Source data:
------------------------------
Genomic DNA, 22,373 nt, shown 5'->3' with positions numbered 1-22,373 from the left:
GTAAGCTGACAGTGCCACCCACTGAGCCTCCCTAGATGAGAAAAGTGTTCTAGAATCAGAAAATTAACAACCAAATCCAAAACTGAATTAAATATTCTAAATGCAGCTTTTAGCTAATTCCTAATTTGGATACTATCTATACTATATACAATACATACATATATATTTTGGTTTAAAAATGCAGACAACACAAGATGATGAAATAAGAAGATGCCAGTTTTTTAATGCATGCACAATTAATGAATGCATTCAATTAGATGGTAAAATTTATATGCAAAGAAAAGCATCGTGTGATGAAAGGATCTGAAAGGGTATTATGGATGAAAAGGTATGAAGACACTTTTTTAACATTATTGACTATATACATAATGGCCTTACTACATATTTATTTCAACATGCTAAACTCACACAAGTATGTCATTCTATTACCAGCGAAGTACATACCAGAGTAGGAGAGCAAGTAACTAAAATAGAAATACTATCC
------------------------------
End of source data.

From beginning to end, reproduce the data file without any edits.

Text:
Genomic DNA, 22,373 nt, shown 5'->3' with positions numbered 1-22,373 from the left:
GTAAGCTGACAGTGCCACCCACTGAGCCTCCCTAGATGAGAAAAGTGTTCTAGAATCAGAAAATTAACAACCAAATCCAAAACTGAATTAAATATTCTAAATGCAGCTTTTAGCTAATTCCTAATTTGGATACTATCTATACTATATACAATACATACATATATATTTTGGTTTAAAAATGCAGACAACACAAGATGATGAAATAAGAAGATGCCAGTTTTTTAATGCATGCACAATTAATGAATGCATTCAATTAGATGGTAAAATTTATATGCAAAGAAAAGCATCGTGTGATGAAAGGATCTGAAAGGGTATTATGGATGAAAAGGTATGAAGACACTTTTTTAACATTATTGACTATATACATAATGGCCTTACTACATATTTATTTCAACATGCTAAACTCACACAAGTATGTCATTCTATTACCAGCGAAGTACATACCAGAGTAGGAGAGCAAGTAACTAAAATAGAAATACTATCC